MONTREAL – WSP Global says industry consolidation could pave the way for it to become one of the world’s top three engineering consultancy firms by 2020 and more than double its workforce to 45,000.
The Montreal-based company, formerly called Genivar, made a huge leap in the global rankings in 2012 with the US$438 million purchase of the larger U.K. engineering firm WSP. As of 2013, it was the world’s 17th largest firm providing engineering services, but no construction work.
Among its major shareholders are Canada’s two largest pension fund managers — the Canada Pension Plan Investment Board and the Caisse de depot et placement du Quebec.
Industry analysts say the company’s (TSX:WSP) outlook reinforces its ongoing appetite to grow, primarily from acquisitions.
“This type of long-term strategic vision should also assuage investors’ fears that something WSP can run out of growth opportunities in the still extremely fragmented pure engineering consulting space,” said Maxim Sytchev of Dundee Securities.
Increasing its workforce from the current level of 17,000 could boost revenues to $5.68 billion by 2020 from nearly $2 billion currently, and raise its pre-tax operating earnings to $748 million from $225 million, he wrote in a report.
“While it is still too early to have any certainty about future acquisitions we were encouraged by the outlook,” added Ben Vendittelli of Laurentian Bank Securities.
Its current official plan foresees having 20,000 employees in 2015.
WSP hopes to substantially increase its presence in several markets by 2020, including the United States, Australia, China and the Nordic countries.
It currently has a 0.2 per cent market share in the United States, which accounted for 10 per cent of WSP’s net revenues in 2013. It hopes to grow the transportation part of its business, add capability to service the oil and gas sector and become more established in public private partnerships. Its U.S. workforce would increase 10-fold to about 10,000 employees.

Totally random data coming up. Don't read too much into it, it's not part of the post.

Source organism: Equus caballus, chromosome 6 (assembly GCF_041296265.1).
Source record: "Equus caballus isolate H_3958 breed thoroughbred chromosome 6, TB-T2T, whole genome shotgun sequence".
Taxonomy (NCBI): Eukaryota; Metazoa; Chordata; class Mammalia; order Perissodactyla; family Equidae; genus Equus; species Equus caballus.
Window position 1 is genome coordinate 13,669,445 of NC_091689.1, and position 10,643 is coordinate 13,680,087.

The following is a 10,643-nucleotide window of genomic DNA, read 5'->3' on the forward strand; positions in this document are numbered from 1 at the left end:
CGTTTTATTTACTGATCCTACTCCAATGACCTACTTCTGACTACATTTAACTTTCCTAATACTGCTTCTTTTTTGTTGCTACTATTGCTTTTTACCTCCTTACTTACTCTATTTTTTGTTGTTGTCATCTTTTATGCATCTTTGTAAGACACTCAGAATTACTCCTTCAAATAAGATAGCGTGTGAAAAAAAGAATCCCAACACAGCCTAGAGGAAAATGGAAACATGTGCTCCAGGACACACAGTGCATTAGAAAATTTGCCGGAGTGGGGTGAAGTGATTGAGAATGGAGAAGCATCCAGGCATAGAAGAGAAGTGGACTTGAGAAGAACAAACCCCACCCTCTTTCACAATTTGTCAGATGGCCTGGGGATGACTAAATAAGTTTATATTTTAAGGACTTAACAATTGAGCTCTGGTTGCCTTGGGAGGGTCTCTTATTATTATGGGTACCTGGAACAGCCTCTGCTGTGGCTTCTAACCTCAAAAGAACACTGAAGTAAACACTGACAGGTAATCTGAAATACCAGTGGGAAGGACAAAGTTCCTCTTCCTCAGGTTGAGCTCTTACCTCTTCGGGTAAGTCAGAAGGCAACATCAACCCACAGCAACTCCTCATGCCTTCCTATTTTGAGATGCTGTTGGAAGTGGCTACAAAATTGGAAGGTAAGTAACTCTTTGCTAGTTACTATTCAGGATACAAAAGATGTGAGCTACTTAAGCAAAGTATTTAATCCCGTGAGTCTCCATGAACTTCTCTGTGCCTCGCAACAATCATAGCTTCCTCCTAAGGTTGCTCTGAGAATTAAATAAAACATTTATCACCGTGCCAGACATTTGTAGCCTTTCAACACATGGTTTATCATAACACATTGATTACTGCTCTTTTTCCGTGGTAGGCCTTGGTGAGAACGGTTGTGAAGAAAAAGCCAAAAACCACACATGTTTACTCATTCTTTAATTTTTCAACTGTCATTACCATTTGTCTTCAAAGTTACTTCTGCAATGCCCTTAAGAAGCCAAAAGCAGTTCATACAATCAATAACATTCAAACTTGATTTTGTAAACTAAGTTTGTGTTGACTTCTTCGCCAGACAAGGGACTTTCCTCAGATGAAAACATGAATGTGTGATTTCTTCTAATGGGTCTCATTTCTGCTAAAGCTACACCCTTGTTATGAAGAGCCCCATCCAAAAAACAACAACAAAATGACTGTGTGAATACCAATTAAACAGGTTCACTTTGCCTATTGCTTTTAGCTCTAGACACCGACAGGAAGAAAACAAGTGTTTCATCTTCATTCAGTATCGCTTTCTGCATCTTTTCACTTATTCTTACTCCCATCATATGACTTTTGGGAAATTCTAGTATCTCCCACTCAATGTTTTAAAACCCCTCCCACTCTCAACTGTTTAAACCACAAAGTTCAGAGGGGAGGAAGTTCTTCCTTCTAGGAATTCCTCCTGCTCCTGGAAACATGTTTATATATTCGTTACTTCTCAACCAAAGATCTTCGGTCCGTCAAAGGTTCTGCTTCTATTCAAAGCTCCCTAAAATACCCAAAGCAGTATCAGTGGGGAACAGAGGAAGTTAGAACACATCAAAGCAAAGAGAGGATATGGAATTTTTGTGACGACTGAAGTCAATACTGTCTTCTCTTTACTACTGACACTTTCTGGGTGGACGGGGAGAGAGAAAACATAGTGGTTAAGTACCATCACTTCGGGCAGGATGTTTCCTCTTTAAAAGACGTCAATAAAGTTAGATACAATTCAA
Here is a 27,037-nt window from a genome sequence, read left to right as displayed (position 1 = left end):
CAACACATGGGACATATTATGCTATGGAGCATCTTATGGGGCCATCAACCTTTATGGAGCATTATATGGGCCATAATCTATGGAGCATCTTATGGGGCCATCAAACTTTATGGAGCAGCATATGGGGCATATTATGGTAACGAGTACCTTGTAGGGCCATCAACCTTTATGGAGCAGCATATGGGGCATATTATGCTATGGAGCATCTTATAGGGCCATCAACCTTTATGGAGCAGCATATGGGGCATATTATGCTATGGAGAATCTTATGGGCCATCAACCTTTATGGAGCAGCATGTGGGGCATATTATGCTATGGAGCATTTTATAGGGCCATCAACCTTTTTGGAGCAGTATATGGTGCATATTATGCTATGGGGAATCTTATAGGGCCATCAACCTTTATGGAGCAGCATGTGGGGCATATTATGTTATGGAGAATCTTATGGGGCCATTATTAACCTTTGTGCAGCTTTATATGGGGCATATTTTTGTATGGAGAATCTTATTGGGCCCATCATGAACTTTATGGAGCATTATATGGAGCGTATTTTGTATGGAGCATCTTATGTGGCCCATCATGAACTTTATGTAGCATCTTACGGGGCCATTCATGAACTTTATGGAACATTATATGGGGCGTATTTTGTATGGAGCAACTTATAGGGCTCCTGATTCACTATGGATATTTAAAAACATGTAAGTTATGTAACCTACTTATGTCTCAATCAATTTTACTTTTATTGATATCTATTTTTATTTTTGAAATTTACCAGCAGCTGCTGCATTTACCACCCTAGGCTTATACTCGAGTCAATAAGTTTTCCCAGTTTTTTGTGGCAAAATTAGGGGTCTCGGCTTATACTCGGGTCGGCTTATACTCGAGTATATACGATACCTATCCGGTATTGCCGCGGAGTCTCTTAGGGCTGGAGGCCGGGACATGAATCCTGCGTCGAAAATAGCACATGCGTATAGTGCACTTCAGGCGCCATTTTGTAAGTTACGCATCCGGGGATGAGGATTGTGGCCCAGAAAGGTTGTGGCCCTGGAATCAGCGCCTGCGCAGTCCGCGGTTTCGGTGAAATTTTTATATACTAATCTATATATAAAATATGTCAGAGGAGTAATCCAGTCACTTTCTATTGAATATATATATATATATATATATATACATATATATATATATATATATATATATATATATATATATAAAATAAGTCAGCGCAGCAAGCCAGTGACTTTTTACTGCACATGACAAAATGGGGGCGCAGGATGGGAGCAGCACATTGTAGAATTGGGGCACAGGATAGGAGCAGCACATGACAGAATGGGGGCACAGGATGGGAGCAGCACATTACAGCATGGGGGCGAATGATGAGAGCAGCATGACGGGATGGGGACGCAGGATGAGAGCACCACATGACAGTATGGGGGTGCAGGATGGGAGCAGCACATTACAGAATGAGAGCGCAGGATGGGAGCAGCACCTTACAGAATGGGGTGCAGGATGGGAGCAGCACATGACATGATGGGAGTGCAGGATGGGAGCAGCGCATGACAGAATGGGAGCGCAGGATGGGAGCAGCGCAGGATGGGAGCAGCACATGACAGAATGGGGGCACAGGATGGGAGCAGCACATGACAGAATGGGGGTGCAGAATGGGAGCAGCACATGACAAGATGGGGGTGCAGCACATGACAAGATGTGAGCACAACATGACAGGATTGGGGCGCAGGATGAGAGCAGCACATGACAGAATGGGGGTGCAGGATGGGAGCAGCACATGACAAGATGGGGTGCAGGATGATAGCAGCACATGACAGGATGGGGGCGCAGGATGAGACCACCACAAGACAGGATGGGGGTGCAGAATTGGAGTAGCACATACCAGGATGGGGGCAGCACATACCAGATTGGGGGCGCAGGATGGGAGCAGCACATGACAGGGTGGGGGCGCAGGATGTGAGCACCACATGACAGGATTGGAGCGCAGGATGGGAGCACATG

“We need to be 10,000 in the U.S. to be relevant because our competition continues to grow,” CEO Pierre Shoiry told analysts during an investor day on Thursday.
In Sweden, the goal is to double its operations in the next five years.w
WSP also sees Canada, which accounts for 40 per cent of its global revenues, regaining momentum on energy opportunities and increased government infrastructure spending following elections in Quebec and Ontario.
In Quebec, there seem to be reduced challenges from a provincial corruption inquiry, lack of mining work and project delays that reduced revenues by 20 to 25 per cent.
“We definitely are seeing better days ahead and sunshine starting to break out and the opportunities…are steadily starting to increase,” added David Ackert, the new CEO of WSP’s Canadian operations.
WSP said it was selected to work on the $1 billion McInnis cement plant to be built in Gaspe, Que., but provided few details.
Shoiry added there’s some “slow momentum” from the new Liberal government’s relaunch of Quebec’s northern development plan. But he said the election of majority governments in Ontario and Quebec will bring political stability for four years.
“Both these two government have expressed a desire to invest heavily in infrastructure, so I think we can expect a positive momentum going into 2015.”
WSP said its Canadian workforce could increase more than 30 per cent to reach 8,000 by 2020.
He said WSP is focused on remaining a pure play consultancy rather than adding construction or concession activities.
“We think that we can build something that doesn’t really exist out there.”
On the Toronto Stock Exchange, WSP’s shares closed at $37.25, down 97 cents or 2.54 per cent in Friday trading.
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